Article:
By Colleen Jenkins
ST. PETERSBURG, Fla (Reuters) - Cities in more than a dozen states in the Southeast and Central Plains could top their record highs on Thursday, and southeastern Florida may feel the effects of Tropical Storm Emily this weekend.
Emily currently is expected to pass within 100 miles of Florida's easternmost point on Saturday and could intensify, according to AccuWeather.com.
"A tropical storm watch should be issued for southeast Florida today," said AccuWeather.com's tropical weather and hurricane expert Dan Kottlowski.
"That will be followed by a warning if the storm is projected into the southeast coast of Florida."
As forecasters kept a close eye on Emily's path, the National Oceanic and Atmospheric Administration on Thursday increased the number of expected named storms for the 2011 Atlantic hurricane season.
The weather agency now predicts 14 to 19 named storms, up from 12 to 18, with seven to 10 expected to grow into hurricanes. Three to five storms could be major hurricanes, with winds of at least 111 miles per hour, NOAA said.
The National Weather Service issued excessive heat warnings in Kansas, Missouri, Oklahoma, Arkansas, Tennessee, Mississippi, Louisiana, Alabama, Texas, Florida and Arizona, indicating more dangerously hot temperatures in those states.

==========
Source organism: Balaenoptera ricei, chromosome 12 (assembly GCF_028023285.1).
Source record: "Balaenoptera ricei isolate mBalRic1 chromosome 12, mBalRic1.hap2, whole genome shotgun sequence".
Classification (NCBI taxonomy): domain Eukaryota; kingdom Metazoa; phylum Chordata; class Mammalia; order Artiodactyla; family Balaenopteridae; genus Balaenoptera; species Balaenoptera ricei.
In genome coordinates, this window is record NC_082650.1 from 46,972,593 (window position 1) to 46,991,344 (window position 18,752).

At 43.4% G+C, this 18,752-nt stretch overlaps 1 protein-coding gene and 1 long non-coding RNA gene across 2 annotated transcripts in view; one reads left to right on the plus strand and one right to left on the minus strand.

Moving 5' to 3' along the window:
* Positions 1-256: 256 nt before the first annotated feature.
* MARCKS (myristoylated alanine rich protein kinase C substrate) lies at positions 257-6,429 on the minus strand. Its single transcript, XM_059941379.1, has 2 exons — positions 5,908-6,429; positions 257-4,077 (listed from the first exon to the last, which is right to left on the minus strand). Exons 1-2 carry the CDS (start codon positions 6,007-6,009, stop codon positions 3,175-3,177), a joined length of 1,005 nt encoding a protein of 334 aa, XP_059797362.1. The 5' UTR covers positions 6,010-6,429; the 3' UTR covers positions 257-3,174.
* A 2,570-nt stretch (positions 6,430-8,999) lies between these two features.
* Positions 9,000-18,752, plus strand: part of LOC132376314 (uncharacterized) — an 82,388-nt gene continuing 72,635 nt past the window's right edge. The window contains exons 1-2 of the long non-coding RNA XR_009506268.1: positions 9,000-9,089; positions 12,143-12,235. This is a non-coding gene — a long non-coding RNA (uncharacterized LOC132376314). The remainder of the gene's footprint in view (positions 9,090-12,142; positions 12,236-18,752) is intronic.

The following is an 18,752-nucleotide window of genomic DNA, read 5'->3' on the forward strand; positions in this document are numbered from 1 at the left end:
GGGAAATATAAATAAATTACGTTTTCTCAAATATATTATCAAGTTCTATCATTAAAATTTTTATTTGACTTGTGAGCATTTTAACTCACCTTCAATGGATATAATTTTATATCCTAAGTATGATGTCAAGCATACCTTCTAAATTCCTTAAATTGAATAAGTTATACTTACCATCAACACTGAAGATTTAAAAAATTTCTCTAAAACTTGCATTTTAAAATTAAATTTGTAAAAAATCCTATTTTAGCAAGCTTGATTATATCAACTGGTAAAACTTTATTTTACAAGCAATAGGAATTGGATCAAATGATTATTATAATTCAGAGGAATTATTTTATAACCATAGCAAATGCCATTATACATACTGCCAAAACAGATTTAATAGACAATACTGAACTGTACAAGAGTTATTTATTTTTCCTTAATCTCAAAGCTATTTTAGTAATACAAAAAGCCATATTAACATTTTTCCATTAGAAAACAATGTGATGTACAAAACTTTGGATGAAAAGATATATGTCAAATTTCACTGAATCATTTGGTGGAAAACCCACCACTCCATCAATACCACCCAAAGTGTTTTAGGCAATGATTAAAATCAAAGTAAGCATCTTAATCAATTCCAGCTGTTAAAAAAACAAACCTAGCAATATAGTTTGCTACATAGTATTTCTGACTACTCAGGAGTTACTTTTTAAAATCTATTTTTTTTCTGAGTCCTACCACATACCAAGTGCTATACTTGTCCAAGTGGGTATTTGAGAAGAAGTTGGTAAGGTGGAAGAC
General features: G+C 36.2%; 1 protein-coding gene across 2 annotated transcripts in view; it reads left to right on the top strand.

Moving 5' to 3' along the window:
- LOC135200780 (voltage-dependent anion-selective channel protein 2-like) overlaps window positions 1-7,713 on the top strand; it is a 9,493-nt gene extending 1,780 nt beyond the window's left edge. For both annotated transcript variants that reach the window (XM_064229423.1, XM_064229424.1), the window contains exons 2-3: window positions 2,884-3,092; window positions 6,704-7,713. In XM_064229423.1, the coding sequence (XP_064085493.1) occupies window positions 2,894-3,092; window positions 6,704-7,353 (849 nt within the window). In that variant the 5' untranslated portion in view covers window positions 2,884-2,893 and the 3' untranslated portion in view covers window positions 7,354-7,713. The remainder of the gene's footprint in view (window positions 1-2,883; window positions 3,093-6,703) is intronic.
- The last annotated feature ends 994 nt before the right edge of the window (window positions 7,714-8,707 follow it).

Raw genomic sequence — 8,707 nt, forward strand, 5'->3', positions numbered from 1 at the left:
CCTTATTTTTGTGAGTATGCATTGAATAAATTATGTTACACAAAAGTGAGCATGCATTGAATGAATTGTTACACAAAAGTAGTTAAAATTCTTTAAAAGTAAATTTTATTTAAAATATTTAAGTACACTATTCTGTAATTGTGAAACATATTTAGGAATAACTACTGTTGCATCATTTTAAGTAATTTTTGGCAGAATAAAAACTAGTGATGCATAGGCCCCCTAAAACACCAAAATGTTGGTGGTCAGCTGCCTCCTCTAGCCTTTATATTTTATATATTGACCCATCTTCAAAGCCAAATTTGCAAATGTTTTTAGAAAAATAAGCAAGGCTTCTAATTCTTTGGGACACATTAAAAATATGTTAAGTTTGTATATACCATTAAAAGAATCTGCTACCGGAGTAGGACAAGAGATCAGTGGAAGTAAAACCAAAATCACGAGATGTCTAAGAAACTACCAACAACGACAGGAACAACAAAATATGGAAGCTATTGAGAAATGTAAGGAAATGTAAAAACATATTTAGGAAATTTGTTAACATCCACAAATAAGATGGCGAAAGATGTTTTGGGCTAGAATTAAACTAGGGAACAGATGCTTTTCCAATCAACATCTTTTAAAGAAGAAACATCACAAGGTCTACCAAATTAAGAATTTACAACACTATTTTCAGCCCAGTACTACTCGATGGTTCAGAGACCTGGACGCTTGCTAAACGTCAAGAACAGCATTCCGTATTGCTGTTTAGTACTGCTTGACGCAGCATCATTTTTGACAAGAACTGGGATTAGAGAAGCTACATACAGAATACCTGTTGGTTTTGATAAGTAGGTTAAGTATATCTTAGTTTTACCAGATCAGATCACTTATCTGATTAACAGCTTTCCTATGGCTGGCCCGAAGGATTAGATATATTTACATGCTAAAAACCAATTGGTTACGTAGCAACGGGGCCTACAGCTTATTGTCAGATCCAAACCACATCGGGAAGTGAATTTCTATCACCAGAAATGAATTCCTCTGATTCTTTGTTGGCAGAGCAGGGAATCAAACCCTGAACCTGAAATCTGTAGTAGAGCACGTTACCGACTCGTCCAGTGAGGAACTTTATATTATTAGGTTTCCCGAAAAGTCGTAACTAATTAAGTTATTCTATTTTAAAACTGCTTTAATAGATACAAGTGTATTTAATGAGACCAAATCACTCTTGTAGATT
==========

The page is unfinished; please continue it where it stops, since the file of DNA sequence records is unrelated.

Though it is hot across much of the South, the "bull's-eye" of the heat is being felt in Oklahoma, Arkansas, Texas and Louisiana, National Weather Service meteorologist Joe Jurecka said.
The unrelenting drought and heat in Texas already has broken records. State climatologist John Nielson-Gammon said the current drought is now the worst since Texas started keeping records on rainfall in 1895.
"Never before has so little rain been recorded prior to and during the primary growing season for crops, plants, and warm-season grasses," he said on Thursday.
July was the single warmest month ever in Texas, with an average 24-hour temperature of 87.2 degrees, beating the previous warmest month by two full degrees, he said.
"Unfortunately, we're in a vicious cycle of dry weather leading to hot temperatures and a lack of thunderstorms," he said.
Little Rock, Arkansas, which hit an all-time record high of 114 degrees on Wednesday, faced another stifling 108-degree high on Thursday, Jurecka said.
Additional cooling shelters have opened to help the 2,000 customers without power as of mid-Thursday after a breaker malfunction caused by a fire at an Entergy substation in Benton, Arkansas, about 20 miles southwest of Little Rock.
There is little relief expected from the heat wave across the region, even after the sun goes down, Jurecka said.
"One thing that really causes this to stand out is the nighttime lows are much higher in this outbreak," he said, comparing the current hot spell to a similar one in 1980.
"It doesn't cool down. That puts additional overnight strain on everything."
(Additional reporting by Suzi Parker in Little Rock and Jim Forsyth in San Antonio; Editing by Jerry Norton)